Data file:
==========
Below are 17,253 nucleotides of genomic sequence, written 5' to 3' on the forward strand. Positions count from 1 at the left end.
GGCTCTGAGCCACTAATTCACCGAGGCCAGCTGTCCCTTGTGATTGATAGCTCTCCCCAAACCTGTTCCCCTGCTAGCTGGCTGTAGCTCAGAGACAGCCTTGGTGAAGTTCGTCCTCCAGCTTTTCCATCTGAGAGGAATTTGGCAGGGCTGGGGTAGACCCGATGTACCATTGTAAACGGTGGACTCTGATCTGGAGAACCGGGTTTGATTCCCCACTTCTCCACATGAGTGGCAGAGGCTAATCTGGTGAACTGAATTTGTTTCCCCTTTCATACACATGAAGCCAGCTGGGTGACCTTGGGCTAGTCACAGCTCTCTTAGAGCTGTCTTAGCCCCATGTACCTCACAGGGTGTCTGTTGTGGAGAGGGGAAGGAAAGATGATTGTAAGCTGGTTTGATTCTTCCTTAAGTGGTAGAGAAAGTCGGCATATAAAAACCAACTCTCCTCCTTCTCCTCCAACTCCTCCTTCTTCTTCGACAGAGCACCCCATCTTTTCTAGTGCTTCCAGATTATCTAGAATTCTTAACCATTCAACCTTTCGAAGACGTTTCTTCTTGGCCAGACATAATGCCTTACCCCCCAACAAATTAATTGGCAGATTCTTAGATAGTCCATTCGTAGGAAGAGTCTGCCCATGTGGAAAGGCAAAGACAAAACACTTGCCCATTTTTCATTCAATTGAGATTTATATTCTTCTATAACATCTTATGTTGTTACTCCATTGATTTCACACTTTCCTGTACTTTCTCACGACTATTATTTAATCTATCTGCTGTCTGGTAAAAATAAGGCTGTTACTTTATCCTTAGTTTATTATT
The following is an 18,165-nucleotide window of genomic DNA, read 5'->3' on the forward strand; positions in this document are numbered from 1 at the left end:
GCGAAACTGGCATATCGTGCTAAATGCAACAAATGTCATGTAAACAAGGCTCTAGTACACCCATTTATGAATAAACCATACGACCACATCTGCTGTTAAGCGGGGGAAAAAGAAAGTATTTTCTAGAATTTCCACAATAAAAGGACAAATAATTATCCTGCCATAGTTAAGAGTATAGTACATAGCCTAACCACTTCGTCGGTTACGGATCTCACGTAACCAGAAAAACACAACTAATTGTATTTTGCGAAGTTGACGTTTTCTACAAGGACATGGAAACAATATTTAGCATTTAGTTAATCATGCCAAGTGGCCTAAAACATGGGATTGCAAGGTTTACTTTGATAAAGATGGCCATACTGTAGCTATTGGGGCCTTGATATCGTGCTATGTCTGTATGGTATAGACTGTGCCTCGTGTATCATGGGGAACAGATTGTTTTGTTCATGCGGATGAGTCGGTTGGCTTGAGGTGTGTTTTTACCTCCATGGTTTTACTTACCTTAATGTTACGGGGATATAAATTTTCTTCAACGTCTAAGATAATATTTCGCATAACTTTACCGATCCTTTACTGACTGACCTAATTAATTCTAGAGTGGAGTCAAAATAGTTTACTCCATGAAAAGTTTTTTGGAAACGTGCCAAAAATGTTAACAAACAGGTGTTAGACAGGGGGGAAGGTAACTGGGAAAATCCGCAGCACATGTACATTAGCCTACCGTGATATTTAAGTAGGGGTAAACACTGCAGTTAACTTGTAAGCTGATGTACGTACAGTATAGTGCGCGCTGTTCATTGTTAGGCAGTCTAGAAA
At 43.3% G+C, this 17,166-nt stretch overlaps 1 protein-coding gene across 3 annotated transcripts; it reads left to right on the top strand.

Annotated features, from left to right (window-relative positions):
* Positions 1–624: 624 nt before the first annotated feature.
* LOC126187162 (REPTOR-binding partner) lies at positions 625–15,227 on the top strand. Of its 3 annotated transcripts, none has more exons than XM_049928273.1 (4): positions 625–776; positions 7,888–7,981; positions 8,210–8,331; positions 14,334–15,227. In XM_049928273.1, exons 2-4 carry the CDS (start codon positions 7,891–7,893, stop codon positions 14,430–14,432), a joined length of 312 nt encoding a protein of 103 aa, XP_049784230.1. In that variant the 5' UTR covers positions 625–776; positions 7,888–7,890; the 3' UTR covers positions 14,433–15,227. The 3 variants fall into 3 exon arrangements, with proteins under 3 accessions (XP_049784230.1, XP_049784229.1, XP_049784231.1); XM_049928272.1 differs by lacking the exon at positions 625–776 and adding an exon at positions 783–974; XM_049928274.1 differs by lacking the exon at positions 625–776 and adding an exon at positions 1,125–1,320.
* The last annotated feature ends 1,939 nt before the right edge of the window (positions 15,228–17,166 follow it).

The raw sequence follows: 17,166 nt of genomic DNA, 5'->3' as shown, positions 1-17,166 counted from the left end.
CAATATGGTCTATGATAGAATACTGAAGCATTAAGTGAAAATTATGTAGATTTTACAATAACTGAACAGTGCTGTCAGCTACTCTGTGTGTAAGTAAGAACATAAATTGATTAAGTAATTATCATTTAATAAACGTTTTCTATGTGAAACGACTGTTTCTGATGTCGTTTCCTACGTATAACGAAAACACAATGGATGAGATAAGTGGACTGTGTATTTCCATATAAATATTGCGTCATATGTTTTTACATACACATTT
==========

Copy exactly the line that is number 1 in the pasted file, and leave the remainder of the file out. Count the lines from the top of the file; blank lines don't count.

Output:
Below are 17,253 nucleotides of genomic sequence, written 5' to 3' on the forward strand. Positions count from 1 at the left end.